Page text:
It's silly to look for anthropological explanations that will turn racist behaviour by Indians into something subtly different. Cricket writing by Indians in English sometimes makes the mistake of thinking of the "average" Indian fan as non-English speaking and therefore naïve and unsophisticated. This assumption makes it possible for "us" to explain "their" behaviour away as a kind of unschooled brutishness that is unfortunate but not wicked

And its name is racism. It's silly and deluded to look for anthropological explanations that will turn racist behaviour by Indians into something subtly different. Cricket writing by Indians in English sometimes makes the mistake of thinking of the "average" Indian fan as non-English speaking and therefore naïve and unsophisticated. This assumption makes it possible for "us" to explain "their" behaviour away as a kind of unschooled brutishness that is unfortunate but not wicked. This is why Blair's photograph is so important: it shows you upwardly mobile men - who probably discuss the virtues of one malt whisky over the other, who possibly holiday abroad, whose children certainly go to private schools that teach in English - using one of the many international codes they've learnt in their cosmopolitan lives, the Esperanto of bigotry. The mudras they're making aren't derived from Kathakali : they're straight out of the international style guide to insulting black men.

It's hard for Indian fans to cede moral advantage to an Australian team. They are so much better at the cricket that outrage is often the only consolation we have. It's hard to fault the Australians' behaviour on the Symonds affair: they've made their point, done the BCCI the favour of not lodging an official complaint, been appreciative of the board's belated denunciation of racism, and have signalled their willingness to move on. The Indians, after a slow start, have redeemed themselves by booking the bad guys. To keep up the good work, we need to do the same again. And it doesn't have to be a racial insult the next time round: it could be, given our versatility in the matter of prejudice, a religious slur.

To say this isn't to concede some civilisational defect but merely to point out that we can't enjoy the glow of self-righteousness without the rigours of self-examination. Our virtue as a nation is that we committed ourselves to an inclusive pluralism. Our aim as a cricket-playing nation ought to be to live up to that ideal.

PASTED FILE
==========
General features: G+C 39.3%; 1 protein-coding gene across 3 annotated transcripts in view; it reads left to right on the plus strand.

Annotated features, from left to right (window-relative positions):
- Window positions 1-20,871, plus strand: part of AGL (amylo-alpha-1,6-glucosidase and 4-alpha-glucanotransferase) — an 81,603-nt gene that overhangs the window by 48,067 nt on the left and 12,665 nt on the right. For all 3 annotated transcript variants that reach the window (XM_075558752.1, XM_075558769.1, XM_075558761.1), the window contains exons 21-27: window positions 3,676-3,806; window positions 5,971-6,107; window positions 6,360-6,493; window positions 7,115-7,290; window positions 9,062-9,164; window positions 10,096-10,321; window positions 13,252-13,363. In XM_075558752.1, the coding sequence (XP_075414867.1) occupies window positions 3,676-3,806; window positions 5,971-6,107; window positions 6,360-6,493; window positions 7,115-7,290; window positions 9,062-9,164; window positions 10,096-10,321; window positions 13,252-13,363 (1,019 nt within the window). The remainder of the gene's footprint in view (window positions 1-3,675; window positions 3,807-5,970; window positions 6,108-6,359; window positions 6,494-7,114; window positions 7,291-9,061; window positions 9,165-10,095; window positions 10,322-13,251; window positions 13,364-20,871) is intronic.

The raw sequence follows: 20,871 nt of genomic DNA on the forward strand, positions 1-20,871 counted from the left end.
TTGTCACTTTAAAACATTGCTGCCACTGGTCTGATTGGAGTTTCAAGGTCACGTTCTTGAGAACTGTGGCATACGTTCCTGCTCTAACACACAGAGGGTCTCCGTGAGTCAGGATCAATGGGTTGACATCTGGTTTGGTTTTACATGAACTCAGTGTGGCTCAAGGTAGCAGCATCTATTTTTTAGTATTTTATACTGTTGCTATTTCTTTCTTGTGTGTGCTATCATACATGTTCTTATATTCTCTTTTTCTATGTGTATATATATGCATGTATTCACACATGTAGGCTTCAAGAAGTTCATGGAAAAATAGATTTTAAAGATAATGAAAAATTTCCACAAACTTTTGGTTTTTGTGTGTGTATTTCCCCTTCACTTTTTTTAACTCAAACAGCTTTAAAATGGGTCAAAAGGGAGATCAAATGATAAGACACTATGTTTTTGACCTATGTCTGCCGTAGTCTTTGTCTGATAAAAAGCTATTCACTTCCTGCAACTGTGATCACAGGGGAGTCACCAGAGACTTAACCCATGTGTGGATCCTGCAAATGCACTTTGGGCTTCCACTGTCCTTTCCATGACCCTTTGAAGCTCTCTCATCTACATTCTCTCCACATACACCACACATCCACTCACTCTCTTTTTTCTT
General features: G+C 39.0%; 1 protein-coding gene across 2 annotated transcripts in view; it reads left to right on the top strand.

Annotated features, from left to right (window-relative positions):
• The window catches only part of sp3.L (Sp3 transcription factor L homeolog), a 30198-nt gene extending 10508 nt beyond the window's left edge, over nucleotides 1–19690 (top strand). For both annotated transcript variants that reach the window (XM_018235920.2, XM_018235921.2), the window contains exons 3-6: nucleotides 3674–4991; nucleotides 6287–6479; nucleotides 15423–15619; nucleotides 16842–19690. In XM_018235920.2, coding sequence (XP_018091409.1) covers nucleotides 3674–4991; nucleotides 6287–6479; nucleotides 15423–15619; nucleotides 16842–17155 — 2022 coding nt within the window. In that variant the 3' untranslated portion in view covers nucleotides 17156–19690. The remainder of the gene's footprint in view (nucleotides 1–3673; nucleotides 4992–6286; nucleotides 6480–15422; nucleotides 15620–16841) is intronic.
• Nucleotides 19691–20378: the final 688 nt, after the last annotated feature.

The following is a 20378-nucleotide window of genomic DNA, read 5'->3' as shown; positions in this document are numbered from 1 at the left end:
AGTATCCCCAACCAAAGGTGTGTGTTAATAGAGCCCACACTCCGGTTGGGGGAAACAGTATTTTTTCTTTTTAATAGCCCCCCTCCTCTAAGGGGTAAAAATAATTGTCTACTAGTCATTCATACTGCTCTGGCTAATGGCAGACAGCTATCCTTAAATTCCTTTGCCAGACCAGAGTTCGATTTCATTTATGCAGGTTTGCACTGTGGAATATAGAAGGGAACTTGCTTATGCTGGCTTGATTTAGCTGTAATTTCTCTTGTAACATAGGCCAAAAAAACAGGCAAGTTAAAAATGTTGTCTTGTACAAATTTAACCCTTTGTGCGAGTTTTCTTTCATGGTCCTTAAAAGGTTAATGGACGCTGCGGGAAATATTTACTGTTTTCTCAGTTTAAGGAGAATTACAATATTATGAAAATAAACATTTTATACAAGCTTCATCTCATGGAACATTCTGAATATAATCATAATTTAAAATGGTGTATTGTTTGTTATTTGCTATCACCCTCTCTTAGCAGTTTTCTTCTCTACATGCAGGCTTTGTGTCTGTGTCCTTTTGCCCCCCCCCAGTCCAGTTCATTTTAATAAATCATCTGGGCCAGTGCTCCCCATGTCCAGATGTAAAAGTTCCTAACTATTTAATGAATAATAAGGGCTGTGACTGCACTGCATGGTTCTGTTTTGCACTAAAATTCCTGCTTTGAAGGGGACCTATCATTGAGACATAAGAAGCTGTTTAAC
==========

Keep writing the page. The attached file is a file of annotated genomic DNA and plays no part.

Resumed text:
Mukul Kesavan is a historian, novelist and essayist based in New Delhi

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Posted by prajayindia on (October 23, 2007, 8:34 GMT)

James Sutherland, the Cricket Australia chief executive, said that he did not think Panesar being called a "stupid Indian" was racist during England's three-day match against New South Wales at the SCG.(Ref. Cricinfo article November 17, 2006) "I don't think there's too much racist about that" and Symonds himself referred Sreesanth to a Goose "His carry-on in this series has been way over the top. We don't mind blokes having a go and standing up for themselves, but he has gone above and beyond what's acceptable. Information in this game travels and people remember when someone is carrying on like a goose." (Ref. Cricinfo article October 14, 2007). When professional people like Sutherland and Symonds who represent their countries do not understand what it is to be ridiculed then how can they expect the general public to act any better. Racisim, discrimination, ridicule exists almost everywhere in different forms. If its not based on race then based its sex, wealth etc.

Posted by Gauth09 on (October 22, 2007, 15:43 GMT)